A four-year-old female was admitted to a university-based children's hospital with a newly-diagnosed posterior fossa tumor. She was started on famotidine and high-dose dexamethasone and underwent gross total resection of a medulloblastoma. She was continued on dexamethasone and famotidine. She exhibited postoperative posterior fossa syndrome and was started on enteral feeds via the nasoduodenal tube. She had small gastrointestinal bleeds on postoperative days eight, 11, and 18, and was found to have a well-circumscribed posterior duodenal ulcer. On postoperative day 19, she suffered a massive life-threatening gastrointestinal bleed requiring aggressive resuscitation with blood products. She required an emergent laparotomy due to ongoing blood loss and she was found to have posterior duodenal wall erosion into her gastroduodenal artery. She recovered and subsequently began delayed chemotherapy. This case demonstrates a rare and life-threatening complication of high-dose dexamethasone therapy in the setting of posterior fossa pathology despite stress ulcer prophylaxis. We present a historical perspective with the review of the association between duodenal and intracranial pathology and the usage of high-dose dexamethasone in such cases.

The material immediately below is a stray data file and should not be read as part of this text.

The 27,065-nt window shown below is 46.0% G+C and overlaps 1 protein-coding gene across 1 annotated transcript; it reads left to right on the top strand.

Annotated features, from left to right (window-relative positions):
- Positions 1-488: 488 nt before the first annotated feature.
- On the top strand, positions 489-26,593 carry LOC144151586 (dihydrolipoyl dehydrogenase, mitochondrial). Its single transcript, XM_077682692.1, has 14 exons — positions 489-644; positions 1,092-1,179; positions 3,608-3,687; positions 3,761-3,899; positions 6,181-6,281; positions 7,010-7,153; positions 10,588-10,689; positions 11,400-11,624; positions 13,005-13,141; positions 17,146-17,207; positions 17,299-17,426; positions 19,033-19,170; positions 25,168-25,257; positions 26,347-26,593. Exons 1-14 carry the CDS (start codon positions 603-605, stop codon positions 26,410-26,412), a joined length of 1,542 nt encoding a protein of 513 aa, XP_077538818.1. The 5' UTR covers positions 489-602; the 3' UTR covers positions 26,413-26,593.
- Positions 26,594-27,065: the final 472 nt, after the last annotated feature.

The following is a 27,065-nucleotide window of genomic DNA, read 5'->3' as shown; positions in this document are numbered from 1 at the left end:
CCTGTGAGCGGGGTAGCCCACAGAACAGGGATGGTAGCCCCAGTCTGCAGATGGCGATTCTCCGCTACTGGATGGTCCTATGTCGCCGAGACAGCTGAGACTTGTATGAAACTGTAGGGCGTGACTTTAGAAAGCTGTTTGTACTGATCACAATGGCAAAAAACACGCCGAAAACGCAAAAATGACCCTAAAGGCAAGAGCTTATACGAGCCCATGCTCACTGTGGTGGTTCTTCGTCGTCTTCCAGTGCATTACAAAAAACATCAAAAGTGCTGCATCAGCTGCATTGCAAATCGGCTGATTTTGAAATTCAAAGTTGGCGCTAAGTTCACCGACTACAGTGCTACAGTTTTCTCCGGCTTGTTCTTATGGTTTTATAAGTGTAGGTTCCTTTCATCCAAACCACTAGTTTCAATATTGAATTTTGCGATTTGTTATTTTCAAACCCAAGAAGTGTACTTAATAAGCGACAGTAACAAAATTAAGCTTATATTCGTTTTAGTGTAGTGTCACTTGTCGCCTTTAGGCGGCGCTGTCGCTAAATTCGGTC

View details for PubMedID 28924528